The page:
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The Research Magazine of BOISE STATE UNIVERSITY

ISSUE 2020

Every day, Boise State provides national leadership in creating a new model of what public higher education can mean for individual students, their families and their communities, and we are transforming what a research university can mean for its region and its partners. By thinking differently about how we serve our students and prepare them for the world, and imagining new, boundary-defying ways to do research, we are creating the university of the future.

This issue of Explore magazine highlights some of the latest innovations and impactful research happening across our campus. You’ll be proud to know that through our amazing graduates, our faculty’s research and the service we provide, Boise State’s impact is global and continues to grow.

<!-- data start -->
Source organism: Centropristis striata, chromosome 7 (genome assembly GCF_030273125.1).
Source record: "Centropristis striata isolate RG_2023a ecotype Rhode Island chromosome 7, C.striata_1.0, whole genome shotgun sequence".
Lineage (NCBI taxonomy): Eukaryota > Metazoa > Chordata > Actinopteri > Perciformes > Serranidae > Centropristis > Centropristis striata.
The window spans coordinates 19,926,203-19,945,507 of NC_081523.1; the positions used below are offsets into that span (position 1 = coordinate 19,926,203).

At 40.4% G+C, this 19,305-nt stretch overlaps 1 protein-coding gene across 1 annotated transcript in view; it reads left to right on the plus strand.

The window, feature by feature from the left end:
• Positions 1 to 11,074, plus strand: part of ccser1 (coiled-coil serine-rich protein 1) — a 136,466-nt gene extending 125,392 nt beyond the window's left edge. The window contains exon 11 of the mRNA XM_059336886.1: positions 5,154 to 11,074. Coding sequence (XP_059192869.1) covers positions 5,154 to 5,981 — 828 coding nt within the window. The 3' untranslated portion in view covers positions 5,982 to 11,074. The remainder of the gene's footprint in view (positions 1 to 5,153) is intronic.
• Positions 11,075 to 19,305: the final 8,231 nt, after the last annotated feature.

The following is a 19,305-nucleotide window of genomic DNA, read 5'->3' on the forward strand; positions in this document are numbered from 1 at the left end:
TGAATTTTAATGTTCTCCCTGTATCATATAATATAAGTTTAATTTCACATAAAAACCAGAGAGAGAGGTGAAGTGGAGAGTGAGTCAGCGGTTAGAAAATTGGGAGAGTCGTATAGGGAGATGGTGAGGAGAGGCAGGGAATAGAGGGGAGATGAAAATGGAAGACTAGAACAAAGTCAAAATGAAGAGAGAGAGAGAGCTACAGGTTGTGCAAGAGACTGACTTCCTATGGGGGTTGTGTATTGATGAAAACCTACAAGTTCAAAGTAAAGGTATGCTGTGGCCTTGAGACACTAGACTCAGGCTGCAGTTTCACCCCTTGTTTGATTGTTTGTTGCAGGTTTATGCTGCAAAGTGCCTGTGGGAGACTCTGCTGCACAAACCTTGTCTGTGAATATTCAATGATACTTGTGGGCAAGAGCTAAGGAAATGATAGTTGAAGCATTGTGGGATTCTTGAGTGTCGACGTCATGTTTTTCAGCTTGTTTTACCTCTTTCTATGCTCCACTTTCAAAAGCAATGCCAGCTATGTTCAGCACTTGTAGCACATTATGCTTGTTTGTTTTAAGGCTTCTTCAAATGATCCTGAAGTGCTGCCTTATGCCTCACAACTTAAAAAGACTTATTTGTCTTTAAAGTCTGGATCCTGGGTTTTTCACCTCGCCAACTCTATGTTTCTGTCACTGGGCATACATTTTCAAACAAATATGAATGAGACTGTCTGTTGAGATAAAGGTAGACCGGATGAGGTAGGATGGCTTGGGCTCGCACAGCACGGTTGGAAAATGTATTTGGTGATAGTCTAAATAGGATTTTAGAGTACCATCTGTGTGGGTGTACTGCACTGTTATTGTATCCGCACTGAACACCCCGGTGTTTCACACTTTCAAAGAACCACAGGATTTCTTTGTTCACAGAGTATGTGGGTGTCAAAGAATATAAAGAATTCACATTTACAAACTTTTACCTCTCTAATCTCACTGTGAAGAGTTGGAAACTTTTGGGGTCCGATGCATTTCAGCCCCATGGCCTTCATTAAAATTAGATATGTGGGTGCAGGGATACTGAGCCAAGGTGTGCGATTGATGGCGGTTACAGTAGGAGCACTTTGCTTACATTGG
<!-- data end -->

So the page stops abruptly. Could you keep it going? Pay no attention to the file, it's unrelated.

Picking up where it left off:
This is Shukuru – he wants to help
The Famous Comedy of the Lieutenant Nun
From blue-collar to green: Grant will help historian chart Boise’s ‘deindustrialization’
Rescuing Ridgway's Hawk: partnership fuels conservation of critically endangered hawk
Students investigate the soils of Idaho’s ripening wine scene
'Chemistry of Color' workshop brings science to painter’s palette

An apple a day?

Organic versus conventional foods: are they really better for people’s health? Are all organic foods created equal, and if not, which do we pick and why do we pick them? These seemingly simple questions are fraught with personal and political beliefs and values. Yet the voice of reason that is often missing from the conversation is science.

One explanation for this knowledge gap is that studies involving dietary intervention (i.e., replacing conventionally produced foods with organic foods) usually are only conducted for one- to two-week periods on small populations. This isn’t long enough to provide conclusive evidence that a test group became healthier on an organic diet.

Bringing the voice of science to the debate
What's at stake when the Treasure Valley loses farmland to growth? A new grant will help Boise State researchers find out
First Look; ‘Teach people to love something and they’ll want to protect it'
Investigating the blood-brain barrier
The beauty of drylands data